Aaron Hill managed to find a fountain of youth for at least one night. Once considered one of the better power hitting infielders in the game, Aaron Hill returned to form on Saturday night as he blasted three home runs including the go-ahead grand slam in the 10th inning against the Cincinnati Reds. The home runs allowed the Milwaukee Brewers, who have been struggling to find a winning combination this season, to cruise to a 13-7 victory. Hill’s blasts managed to snap the team’s three-game losing streak.
Aaron Hill blasted his first home in the sixth inning, which, as CBS Sports points out, was quite clutch. Hill’s home run managed to bring the Brewers within a run. His second homer was a solo shot that tied the game, and it was this blast that eventually sent the game into extra innings. Once it got to extra innings, the Brewers offense as a whole was quite a bit better than the Reds. The team had the bases loaded when Hill strode to the plate one more time and this time he launched a grand slam to put the team ahead to stay.
When the smoke had cleared, Aaron Hill had upped his season home run total from one to four and he drove in seven runs in this game alone. Fox Sports points out the three homers in a game, and seven RBIs, were both team highs as well as career highs for Hill. Just how good was his performance? Hill managed to raise his batting average this season from .224 to .244. Coming into the game, the infielder had driven in eight runs all year, meaning his RBI total has now almost doubled on the year.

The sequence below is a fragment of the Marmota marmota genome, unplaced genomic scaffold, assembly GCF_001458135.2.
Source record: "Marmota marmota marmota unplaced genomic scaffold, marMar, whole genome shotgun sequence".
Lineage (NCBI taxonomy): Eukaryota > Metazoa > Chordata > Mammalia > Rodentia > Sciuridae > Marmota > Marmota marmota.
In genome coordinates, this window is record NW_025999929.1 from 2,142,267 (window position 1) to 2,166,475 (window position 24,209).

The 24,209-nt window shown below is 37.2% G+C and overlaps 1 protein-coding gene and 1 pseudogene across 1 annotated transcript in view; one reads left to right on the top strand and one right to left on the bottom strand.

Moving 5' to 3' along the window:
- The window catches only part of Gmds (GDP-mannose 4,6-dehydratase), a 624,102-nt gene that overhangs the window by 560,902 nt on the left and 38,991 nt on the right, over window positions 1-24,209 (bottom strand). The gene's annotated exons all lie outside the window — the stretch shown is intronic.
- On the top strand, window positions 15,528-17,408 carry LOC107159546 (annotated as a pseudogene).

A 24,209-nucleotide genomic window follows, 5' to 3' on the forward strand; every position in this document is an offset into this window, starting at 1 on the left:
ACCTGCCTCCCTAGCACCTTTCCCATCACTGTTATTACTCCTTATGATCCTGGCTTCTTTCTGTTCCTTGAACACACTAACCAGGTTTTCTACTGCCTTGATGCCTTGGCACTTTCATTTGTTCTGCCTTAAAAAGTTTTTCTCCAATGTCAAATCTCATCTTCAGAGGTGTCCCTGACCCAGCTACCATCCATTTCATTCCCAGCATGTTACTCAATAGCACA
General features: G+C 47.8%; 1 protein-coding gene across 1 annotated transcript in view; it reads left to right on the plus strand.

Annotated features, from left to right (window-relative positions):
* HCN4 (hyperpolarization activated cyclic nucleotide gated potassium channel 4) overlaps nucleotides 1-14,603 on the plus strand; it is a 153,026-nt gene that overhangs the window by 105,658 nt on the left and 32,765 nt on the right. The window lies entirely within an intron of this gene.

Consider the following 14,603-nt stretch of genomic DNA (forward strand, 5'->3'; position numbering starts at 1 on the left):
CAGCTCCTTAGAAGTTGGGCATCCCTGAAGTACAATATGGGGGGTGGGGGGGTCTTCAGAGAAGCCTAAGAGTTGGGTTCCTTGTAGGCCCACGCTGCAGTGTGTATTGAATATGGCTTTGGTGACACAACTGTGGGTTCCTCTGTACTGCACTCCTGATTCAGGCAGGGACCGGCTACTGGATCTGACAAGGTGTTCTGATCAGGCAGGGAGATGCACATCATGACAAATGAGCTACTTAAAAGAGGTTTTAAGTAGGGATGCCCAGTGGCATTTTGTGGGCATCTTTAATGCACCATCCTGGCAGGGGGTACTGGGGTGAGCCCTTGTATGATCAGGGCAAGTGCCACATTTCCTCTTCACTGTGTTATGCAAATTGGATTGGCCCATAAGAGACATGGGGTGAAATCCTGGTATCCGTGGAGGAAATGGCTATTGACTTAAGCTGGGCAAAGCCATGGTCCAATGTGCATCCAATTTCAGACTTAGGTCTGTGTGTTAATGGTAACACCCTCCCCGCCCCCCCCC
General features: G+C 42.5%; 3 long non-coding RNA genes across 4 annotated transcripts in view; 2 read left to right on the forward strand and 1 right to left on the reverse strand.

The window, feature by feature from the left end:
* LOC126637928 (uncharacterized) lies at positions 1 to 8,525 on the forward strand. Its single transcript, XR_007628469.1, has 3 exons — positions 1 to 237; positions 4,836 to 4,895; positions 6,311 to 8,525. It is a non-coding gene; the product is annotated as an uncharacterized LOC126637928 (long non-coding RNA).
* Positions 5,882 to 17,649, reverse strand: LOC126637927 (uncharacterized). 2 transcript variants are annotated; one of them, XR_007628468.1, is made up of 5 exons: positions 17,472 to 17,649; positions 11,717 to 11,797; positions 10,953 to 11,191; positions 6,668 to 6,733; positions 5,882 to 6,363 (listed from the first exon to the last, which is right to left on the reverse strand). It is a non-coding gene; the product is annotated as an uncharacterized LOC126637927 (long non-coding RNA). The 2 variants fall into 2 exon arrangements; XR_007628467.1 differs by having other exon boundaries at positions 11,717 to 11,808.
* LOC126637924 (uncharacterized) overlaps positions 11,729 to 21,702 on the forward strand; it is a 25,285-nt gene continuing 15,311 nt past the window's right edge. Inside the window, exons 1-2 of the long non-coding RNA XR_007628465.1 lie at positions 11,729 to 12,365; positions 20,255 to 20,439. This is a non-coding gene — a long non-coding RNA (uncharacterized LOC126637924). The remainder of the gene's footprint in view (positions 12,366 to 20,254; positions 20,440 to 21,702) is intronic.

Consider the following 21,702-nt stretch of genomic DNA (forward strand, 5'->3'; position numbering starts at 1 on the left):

Aaron Hill hasn’t been the power hitter he was earlier in his career, though it appears he’s still got some power hidden in his bat. The former Toronto Blue Jay was once considered a force to be reckoned with at the plate and his numbers were even more impressive considering second base isn’t a position that normally delivers a lot of power. Hill first showed his potential in his third season in the majors, when he hit .291 and hammered 17 home runs in 2007. The next year, Aaron Hill’s season was cut short due to injury but when he was back to full strength in 2009 he launched a career-high 36 home runs while hitting .286 and driving in 108 RBI.
The second baseman never again approached 100 runs batted in, but he did follow up his incredible 2009 with an also impressive 2010 where he hit 26 home runs. The downside of that season was Aaron Hill hit just .205, and his downslide appeared to be in full effect. In 2011, he hit just eight home runs for Toronto and the Arizona Diamondbacks. He returned to the role of a power hitter in his first full season in Arizona, bashing 26 homers and hitting .302 in 2012. That was the last season Hill was able to even approach 20 homers in one season, and after the 2015 season, the Diamondbacks decided it was time to part ways.
The Brewers signed Aaron Hill in the offseason and so far this year he hadn’t shown the kind of power they were hoping he’d be able to channel in Miller Park. One has to wonder now if Hill has finally found his power stroke or whether he was just the latest hitter to take advantage of an incredibly shaky Cincinnati Reds bullpen. Either way, a rebuilding Milwaukee Brewers team has been looking for another power hitter to complement their superstar outfielder in Ryan Braun. For at least one night, Aaron Hill was able to step into those shoes.
[Photo by Jamie Sabau/Getty Images]